Roundup: South Korea opens public medical data access centers and more briefs
South Korea designates 5 centers for public medical data analysis
South Korea’s Ministry of Health and Welfare has launched officially designated centers for secure medical data access.
The ministry has named five centers that are equipped with physical, technical and managerial safeguards to allow secure access of public medical and clinical data for research purposes.
These centers are the Korea Health and Medical Information Service in Seoul, Keimyung University Dongsan Medical Center in Daegu, Wonju Severance Christian Hospital in Wonju, Chungnam National University Hospital in Chungnam, and the National Cancer Center (NCC) in Gyeonggi.
In addition, the ministry announced that the use of cancer data from the K-Cure project of NCC through data utilization centers will begin in June.
South Korea accelerates commercialization of VR therapy for visual impairment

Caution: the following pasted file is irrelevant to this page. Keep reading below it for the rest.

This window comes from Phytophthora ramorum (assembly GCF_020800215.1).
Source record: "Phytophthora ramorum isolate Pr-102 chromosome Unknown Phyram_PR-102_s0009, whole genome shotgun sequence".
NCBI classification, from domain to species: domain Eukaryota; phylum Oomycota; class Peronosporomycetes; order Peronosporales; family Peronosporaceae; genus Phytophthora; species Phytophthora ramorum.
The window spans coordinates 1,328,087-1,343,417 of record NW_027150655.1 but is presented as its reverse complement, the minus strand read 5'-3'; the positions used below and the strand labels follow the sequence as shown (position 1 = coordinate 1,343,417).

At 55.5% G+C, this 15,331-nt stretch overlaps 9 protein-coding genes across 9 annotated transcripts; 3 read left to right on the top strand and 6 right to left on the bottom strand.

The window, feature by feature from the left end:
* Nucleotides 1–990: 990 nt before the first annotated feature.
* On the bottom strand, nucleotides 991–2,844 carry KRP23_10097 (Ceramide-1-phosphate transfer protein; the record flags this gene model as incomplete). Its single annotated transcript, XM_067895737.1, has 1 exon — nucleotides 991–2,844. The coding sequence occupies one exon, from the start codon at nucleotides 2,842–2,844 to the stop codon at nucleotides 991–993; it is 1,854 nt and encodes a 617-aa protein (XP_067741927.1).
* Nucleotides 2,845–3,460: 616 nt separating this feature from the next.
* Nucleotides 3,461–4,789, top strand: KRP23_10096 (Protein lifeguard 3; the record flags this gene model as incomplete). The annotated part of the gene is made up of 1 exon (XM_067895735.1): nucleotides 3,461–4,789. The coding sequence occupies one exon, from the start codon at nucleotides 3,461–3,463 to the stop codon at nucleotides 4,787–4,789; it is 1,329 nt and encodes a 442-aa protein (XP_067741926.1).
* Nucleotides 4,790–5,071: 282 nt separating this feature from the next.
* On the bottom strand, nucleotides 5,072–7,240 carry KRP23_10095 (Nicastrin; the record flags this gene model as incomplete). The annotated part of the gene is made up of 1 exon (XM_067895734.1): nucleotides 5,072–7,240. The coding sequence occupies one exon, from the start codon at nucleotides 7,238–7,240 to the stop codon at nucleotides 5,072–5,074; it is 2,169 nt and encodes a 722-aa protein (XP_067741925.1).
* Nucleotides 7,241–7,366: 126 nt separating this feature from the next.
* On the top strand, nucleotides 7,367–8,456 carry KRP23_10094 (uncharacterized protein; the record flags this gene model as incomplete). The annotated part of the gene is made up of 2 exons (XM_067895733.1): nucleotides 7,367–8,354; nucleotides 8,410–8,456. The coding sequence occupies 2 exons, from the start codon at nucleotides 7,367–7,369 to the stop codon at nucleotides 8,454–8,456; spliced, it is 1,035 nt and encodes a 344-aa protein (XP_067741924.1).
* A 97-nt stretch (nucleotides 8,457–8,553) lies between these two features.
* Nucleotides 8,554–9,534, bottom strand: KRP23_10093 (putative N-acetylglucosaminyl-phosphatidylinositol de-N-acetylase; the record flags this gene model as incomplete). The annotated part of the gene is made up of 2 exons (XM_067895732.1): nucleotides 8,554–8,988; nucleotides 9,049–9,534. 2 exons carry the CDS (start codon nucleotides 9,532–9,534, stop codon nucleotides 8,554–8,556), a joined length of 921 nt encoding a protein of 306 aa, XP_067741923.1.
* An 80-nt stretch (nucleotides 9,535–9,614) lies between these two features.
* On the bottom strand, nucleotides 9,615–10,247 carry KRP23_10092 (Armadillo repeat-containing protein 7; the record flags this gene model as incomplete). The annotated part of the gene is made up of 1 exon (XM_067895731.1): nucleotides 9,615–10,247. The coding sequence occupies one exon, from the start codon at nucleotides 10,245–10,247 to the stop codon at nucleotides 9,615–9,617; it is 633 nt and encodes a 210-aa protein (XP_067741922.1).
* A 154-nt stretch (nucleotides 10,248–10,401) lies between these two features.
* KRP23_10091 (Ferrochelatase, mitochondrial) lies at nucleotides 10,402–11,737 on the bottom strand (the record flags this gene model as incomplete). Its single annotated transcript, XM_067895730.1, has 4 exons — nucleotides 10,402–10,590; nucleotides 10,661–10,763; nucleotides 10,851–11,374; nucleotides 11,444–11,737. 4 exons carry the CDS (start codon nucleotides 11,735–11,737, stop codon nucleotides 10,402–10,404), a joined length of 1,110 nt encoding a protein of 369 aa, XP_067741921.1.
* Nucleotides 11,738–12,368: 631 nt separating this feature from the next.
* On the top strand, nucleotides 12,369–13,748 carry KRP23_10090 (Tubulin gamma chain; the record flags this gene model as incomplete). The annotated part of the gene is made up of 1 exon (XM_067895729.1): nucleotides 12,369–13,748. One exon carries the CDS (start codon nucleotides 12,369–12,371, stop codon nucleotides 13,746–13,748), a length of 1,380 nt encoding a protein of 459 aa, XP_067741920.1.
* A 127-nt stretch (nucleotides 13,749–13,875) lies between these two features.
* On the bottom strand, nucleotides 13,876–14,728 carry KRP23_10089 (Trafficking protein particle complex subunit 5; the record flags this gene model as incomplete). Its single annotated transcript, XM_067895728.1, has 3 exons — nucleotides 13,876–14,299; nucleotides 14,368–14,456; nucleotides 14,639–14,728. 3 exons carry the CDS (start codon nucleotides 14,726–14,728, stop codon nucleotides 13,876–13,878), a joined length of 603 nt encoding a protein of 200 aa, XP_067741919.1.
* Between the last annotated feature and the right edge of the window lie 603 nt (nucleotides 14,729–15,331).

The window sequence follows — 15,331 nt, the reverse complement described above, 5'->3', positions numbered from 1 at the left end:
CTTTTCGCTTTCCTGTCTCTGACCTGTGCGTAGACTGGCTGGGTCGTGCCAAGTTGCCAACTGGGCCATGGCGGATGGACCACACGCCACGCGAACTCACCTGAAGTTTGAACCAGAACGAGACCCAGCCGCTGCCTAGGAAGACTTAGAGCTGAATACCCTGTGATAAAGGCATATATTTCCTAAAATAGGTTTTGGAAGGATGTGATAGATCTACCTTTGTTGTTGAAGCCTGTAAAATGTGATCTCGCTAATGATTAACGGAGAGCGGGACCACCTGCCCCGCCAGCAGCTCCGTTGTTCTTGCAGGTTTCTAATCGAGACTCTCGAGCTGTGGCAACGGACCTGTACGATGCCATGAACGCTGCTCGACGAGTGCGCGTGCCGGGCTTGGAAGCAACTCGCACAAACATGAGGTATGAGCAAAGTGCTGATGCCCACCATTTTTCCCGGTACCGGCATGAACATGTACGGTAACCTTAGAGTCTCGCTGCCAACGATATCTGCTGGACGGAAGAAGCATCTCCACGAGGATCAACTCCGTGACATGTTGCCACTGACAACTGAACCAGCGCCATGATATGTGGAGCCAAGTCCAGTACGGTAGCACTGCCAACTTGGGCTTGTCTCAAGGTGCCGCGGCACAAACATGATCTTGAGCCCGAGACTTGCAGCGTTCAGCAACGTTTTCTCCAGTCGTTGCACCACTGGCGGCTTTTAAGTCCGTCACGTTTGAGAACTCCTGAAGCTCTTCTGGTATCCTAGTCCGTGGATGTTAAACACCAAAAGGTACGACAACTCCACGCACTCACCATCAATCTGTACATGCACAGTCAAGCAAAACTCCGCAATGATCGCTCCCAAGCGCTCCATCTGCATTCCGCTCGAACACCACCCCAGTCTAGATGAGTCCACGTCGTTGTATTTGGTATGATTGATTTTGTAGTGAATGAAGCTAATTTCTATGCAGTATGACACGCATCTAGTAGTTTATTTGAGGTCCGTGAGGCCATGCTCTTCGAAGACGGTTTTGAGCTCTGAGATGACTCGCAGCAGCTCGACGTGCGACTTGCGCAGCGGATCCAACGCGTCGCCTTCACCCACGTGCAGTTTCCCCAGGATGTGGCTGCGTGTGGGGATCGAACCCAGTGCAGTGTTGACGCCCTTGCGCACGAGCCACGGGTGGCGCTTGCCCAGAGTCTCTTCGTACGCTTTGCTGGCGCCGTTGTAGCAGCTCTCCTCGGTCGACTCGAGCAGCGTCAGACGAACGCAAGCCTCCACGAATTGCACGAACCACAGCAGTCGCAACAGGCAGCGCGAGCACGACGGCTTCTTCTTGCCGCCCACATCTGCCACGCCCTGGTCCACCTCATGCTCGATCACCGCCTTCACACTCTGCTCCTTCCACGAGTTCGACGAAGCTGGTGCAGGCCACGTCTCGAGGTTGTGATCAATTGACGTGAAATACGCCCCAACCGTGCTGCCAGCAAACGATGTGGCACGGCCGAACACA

The South Korean Ministry of Health recently designated a VR-based software therapy for visual impairment as an innovative medical device, expediting its approval process.
Developed by local digital therapeutics company Nunaps, Vivid Brain is the first South Korean DTX to be recognized for improving visual loss caused by brain damage. It provides visual perception training to enhance the plasticity of the brain, moving away from the usual sensory compensation and replacement techniques used to treat visual impairment.
South Korea has recently made changes to its approval process for novel medical devices to accelerate their use in clinical settings.
VIVID Brain is still undergoing proof-of-concept studies to gain clinical use clearance in South Korea.
Indonesia, Iran collaborate for telerobotic surgery
Indonesia and Iran have expanded their healthcare cooperation by launching a center for telerobotic surgery.
The two governments are testing the concept from 2021 at the Hassan Sadikin Hospital in Bandung and the Saradjitto Hospital in Yogyakarta. It aims to remove geographic barriers by allowing specialists to remotely provide their services to patients outside major cities and collaborate with fellow specialists overseas. It also seeks to reduce post-surgical complications and reduce the financial cost.